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Teenage Business Owner Makes ‘Wearable Art’

Ellie Heath stands next to some of her designs - made of recycled fabrics and adorned with her distinctive artistic touch (Photo: F. Elmasry / VOA)
Ellie Heath stands next to some of her designs - made of recycled fabrics and adorned with her distinctive artistic touch (Photo: F. Elmasry / VOA)
Teenage Business Owner Makes ‘Wearable Art’
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Before she could even talk, Ellie Heath spent hours drawing pictures. When she grew older, the 15-year-old discovered the joy of sewing. She says she finds it calming.

She started out making small objects, like jewelry and soft playthings. Over time, she began making clothing.

Her love of the creative work led her to open a business. Three Blue Bunnies is the name of her company, which makes what she calls “wearable art.”

“My definition of wearable art is something that makes you feel unique. It’s one of a kind, often handmade,” she explains. She sells her creations in farmers markets, at sales for local churches, and other places.

Design comes to her

All the pieces Ellie creates are made of used or donated fabrics.

She says there are 21 billion tons of cloth material in waste landfills in the United States. The teenager hopes to reduce that amount through her work.

She works a lot with jean jackets, renewing them with artistic additions. The process starts with finding cloth material that looks good with the jackets.

“Then, I find out the design that works on it through trial and error or maybe just the design comes to me,” she explains.

Ellie credits her mother for pushing her children to develop their artistic skills.

“My mom has always been a huge supporter of the arts,” she says. “She’s always given us this place to express our creativity…”

Ellie’s mom, Amy Heath, is a former school art teacher. She says creativity feeds kids’ brains.

“I think it’s very important for children to have as many opportunities as possible and be inspired by as many objects and people,” Heath says. She praises Ellie’s membership in the local business alliance in Maryland, where they live.

“So she’s getting ideas and experiences through other businesses,” Heath says.

Learning opportunities

Ellie sharpened her creative skills at school. Cheryl Crow was one of her teachers early on.

Crow calls Ellie “a dream student.” She says Ellie worked hard and was always “very creative, but also very kind, helpful to the other students.”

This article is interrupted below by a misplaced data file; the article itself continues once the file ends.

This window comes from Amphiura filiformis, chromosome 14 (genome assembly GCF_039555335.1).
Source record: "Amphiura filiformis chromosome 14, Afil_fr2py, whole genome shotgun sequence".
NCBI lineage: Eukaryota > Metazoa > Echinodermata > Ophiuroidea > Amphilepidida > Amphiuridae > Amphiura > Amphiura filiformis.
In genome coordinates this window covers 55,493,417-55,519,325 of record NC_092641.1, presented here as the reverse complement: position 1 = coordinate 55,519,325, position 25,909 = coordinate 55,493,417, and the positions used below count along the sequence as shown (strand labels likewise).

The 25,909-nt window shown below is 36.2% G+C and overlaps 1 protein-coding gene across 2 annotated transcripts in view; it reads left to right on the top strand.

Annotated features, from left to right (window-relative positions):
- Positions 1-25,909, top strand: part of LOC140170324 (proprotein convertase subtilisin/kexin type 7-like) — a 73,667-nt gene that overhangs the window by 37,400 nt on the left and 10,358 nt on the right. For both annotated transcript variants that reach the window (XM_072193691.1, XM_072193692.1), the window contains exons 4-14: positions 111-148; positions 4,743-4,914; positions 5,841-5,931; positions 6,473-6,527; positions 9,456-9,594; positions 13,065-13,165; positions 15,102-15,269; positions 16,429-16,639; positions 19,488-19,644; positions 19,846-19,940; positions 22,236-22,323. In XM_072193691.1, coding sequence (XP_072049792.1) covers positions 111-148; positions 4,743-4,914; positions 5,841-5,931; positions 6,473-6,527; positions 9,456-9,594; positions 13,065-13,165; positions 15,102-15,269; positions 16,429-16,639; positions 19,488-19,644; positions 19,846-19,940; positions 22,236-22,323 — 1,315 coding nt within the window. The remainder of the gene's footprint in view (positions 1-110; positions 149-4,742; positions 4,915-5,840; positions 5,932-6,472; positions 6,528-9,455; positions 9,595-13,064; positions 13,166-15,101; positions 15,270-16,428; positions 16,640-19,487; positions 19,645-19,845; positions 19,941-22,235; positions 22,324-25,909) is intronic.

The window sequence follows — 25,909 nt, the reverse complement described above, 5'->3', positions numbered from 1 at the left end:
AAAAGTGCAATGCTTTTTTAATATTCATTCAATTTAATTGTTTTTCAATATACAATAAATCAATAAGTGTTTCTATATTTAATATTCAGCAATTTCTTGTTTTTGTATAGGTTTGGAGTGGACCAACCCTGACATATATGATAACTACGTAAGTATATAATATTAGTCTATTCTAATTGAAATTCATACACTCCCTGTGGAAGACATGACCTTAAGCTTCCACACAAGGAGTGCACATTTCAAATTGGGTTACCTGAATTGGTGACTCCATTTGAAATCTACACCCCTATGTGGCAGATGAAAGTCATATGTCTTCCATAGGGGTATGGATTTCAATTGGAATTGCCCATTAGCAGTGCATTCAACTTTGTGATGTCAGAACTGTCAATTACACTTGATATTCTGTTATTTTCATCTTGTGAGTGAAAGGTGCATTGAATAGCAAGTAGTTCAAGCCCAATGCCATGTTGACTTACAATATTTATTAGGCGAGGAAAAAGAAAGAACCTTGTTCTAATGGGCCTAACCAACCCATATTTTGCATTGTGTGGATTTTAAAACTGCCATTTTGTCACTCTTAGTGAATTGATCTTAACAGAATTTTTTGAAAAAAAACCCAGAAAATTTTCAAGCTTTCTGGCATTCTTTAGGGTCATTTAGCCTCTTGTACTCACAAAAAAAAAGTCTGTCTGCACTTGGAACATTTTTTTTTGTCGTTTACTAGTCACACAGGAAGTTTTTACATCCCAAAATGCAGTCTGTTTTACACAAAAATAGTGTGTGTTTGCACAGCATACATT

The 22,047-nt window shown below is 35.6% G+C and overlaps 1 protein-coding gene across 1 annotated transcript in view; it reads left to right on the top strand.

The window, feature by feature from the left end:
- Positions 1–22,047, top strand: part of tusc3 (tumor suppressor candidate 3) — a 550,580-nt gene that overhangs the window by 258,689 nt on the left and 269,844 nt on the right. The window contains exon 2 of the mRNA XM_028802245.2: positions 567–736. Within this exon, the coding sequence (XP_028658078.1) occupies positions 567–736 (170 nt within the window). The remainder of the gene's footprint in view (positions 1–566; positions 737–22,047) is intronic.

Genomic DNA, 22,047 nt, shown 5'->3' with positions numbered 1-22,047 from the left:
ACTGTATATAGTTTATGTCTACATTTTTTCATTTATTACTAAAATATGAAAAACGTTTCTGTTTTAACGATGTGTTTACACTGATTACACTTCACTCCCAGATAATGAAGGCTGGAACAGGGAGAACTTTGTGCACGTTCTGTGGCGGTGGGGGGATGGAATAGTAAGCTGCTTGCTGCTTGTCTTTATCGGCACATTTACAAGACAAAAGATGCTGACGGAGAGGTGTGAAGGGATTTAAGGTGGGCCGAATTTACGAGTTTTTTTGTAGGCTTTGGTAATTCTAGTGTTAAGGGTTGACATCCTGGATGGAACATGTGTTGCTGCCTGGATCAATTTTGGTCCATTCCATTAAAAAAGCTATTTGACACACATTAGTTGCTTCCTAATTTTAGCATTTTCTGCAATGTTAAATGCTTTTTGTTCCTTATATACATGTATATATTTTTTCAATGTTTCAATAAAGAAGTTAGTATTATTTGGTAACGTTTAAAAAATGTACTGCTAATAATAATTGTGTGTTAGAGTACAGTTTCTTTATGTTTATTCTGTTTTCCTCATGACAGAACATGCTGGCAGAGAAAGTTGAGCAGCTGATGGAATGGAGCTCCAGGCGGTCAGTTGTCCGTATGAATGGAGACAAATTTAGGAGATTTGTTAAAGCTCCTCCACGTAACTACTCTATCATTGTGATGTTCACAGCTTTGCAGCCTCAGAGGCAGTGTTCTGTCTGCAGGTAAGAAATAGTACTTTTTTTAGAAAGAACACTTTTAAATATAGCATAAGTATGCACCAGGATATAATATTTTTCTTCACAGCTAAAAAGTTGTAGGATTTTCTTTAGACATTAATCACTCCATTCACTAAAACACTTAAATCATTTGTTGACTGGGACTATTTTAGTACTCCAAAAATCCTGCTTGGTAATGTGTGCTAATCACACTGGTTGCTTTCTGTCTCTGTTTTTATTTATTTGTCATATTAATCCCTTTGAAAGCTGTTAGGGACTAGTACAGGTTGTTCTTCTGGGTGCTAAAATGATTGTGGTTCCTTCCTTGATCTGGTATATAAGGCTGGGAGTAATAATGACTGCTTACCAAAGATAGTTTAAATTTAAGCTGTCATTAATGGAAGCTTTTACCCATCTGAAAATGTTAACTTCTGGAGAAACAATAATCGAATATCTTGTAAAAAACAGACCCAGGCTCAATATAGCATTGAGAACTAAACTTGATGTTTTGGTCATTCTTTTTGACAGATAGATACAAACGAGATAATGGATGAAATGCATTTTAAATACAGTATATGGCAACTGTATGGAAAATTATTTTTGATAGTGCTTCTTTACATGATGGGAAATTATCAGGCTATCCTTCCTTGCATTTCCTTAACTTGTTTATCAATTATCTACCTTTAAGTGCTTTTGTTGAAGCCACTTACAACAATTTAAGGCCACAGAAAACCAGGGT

Students learn the basic sewing skills in Crow’s class.

Over the last three years, Ellie has created clothing for theatrical productions at Severna Park High School. Last year, Ellie designed several pieces for actors to wear in the school musical Mamma Mia.

Angela Germanos is the school’s theater director. The department is putting on Cinderella this year. She says there will be a tricky clothing change performed in the play in front of theatergoers.

“This will be a big challenge for Ellie,” she says.

Live your dreams

Ellie has many dreams. She wants to be a teacher and to spread the joy of creativity among children.

She also dreams her business will grow and become a model for other young people who have a dream they want to come true.

I’m Caty Weaver.

VOA’s Faiza Elmasry reported this story for VOA News. Caty Weaver adapted it for Learning English. Kelly Jean Kelly was the editor.


Words in This Story

sew –v. to make or repair something (such as a piece of clothing) by using a needle and thread​

unique –adj. used to say that something or someone is unlike anything or anyone else​

jean jackets –n. a piece of denim material clothing that is worn on your upper body over another piece of clothing: a usually short and light coat​

trial and error –expression the trying of one thing or another until something succeeds​

opportunity –n. an amount of time or a situation in which something can be done​

inspire –v. to make (someone) want to do something : to give (someone) an idea about what to do or create​

challenge –v. a difficult task or problem: something that is hard to do

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